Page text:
A resume is more than just a summary of your education and work history. Writing a bland resume that simply lists what you did and when is a surefire way to not get the interview. Resume writers need to always keep in mind that a resume is really an advertisement of who they are as an employee. The purpose of a resume is to sell you to a prospective employer, not to simply list your history and leave it up to them.
In order to write an effective resume, the first step is to understand the format. A resume must be neat, organized and provide plenty of white space, the use of a professionally written resume template will help you achieve this. Short, bulleted lists that succinctly detail duties, history and accomplishments sell your message while achieving maximum readability. That is the key to a great resume. If a resume is a chore to read and digest, there’s no way you’re getting the interview.
Here is the basic layout of a typical resume:
- Personal contact information
- Objective – this is optional
- Employment history – listed in reverse chronological order, latest job first and so on
- Education – again, in reverse chronological order
- References – this is also optional
Understanding proper format is just one part of writing a successful resume. Knowing what to actually put into a resume and specifically how to say is it equally important. Here is a look at what to list – and what to leave out – in these key areas.
Personal Contact Information
This section should be located at the top-centre or top-left of your resume. List your name, address, telephone number and email address. If you have any professional titles or certifications, you can list them with your name as long as they’re not too overdone. For example:
“William Strauss, CPA” is fine.
“William Strauss, CPA, CMA, CFM, CIA, CFE, EA” is a little much.
Also, leave out any information that identifies race, religion, political affiliations and things of that nature. Leave out your date of birth as well. Finally, if you have an unprofessional sounding email address like “email@example.com,” get a new one.
Listing an objective on your resume is optional. If you do choose to list one, make sure the job you are applying for has something to do with fulfilling that goal. If you list a long-term objective, this job had better suit some step along the way. If it’s a short-term objective, this job must meet it completely. If your objective has nothing to do with this job, leave it out. They’ll just wonder why you’re applying for such a bad match if you don’t. Also, if the job doesn’t suit your goals, thing about why you’re applying in the first place.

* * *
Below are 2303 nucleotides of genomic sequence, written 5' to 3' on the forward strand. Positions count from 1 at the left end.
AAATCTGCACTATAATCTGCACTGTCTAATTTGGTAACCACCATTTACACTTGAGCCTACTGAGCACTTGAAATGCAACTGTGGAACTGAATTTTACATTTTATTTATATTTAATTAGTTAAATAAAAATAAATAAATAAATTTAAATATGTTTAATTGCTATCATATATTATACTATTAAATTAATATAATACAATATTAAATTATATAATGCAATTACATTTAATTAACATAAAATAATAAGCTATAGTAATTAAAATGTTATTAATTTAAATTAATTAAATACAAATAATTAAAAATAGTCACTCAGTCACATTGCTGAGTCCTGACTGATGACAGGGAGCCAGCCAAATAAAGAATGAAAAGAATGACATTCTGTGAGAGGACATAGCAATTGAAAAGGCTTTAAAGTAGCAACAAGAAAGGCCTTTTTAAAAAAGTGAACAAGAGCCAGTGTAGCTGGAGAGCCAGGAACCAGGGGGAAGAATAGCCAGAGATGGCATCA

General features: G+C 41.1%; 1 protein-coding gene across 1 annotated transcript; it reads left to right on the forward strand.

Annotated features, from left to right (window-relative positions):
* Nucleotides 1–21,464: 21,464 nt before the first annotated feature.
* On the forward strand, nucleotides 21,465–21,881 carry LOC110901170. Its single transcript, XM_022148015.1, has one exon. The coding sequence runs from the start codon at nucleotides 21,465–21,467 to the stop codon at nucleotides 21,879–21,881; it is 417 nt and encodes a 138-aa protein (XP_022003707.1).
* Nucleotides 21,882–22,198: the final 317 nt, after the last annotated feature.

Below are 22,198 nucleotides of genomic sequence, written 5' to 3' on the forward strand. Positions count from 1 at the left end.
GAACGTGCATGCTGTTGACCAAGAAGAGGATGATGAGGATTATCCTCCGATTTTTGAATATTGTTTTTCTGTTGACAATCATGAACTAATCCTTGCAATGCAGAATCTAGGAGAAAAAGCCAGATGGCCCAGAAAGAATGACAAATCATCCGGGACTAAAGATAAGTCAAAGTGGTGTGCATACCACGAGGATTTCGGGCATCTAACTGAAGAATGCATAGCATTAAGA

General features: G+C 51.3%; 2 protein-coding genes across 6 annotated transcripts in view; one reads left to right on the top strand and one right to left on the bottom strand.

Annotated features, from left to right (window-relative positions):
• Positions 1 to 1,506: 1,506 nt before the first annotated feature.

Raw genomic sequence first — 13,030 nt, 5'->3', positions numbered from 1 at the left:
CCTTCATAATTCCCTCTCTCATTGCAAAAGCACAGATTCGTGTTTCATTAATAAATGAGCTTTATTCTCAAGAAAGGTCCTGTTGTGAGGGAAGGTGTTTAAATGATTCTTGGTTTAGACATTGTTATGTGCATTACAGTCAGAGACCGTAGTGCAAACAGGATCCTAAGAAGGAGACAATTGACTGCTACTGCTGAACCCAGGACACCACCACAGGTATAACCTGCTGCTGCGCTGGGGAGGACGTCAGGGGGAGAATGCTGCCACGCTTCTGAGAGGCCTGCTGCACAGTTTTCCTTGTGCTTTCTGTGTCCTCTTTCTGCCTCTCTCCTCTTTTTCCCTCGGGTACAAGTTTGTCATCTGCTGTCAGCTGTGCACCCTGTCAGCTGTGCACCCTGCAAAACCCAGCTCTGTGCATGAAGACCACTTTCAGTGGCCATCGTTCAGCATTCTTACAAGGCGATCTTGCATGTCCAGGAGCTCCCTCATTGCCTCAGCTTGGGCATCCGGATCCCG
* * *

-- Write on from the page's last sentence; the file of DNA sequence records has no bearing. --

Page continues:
For experienced professionals, this is the biggest selling point of a professional resume. Employers want to know if you have what it takes to do the job. There is a right way and a wrong way to fill this section of your resume.
The incorrect method of listing your employment history is to dryly list employers, dates and duties. This is boring and it leaves it up to the person reviewing your resume to decide if you’re qualified for an interview. They will have to go over a long list of past job duties and struggle to see if your qualifications and history match their needs. Keep in mind the first person who sees your resume might be a human resources staffer unfamiliar with the technicalities of the actual job, and it might be difficult for them to make the necessary interpretations. You need to make it easy on them or your risk them giving up and moving on to the next resume.
The right way of listing your work experience is to list accomplishments and quantifiable information instead of just duties and tasks. This shows that you aren’t just a worker filling a role; you get results. For example:
Just listing a job title like “Helpdesk Manager” is incorrect because it is vague and leaves it up to the reader to determine what that means.
“As Helpdesk Manager, I coordinated the activities of six-member helpdesk team in the service of 550 end-users locally and abroad” is correct because it is quantifiable, listing specific numbers and showing the breadth of your responsibilities.
It is also crucial to list specific accomplishments like “organized network wide Microsoft Office 2010 rollout” instead of vague things like “numerous end-user software upgrades.” Again, this leaves out all vagueness and shows them exactly what you can do.
For those new to the workforce, this is the most important part of the resume and should be listed on top, just below “objective,” instead of the employment history. All certifications, degrees, continuing education, student organizations and more can be listed here. For experienced professionals who are listing work experience first, this section can be a little more “bare bones,” just listing dates, degrees and any other very important information. This section will be a little different for first-time job hunters.
Students fresh from university need to approach this section like professionals approach the employment history section. This means more details are required and anything pertinent to the job and any impressive accomplishments need to be listed here. Honor societies, student groups, extracurricular activities and more can all be used to display a graduate’s level of responsibility and teamwork abilities. Students with a great amount of academic expertise but little in the way of practical experience need to scrutinize their education history and put their best foot forward here.
Listing references is optional unless the job listing specifically asks for them. Even writing “references available upon request” is optional and even outdated, since most employers already assume this to be true. If you are listing references, however, be sure to contact all your references first. This is a common courtesy and it also servers the purpose of preparing them. If they know the call is coming, they’ll be more likely to think of something nice to say.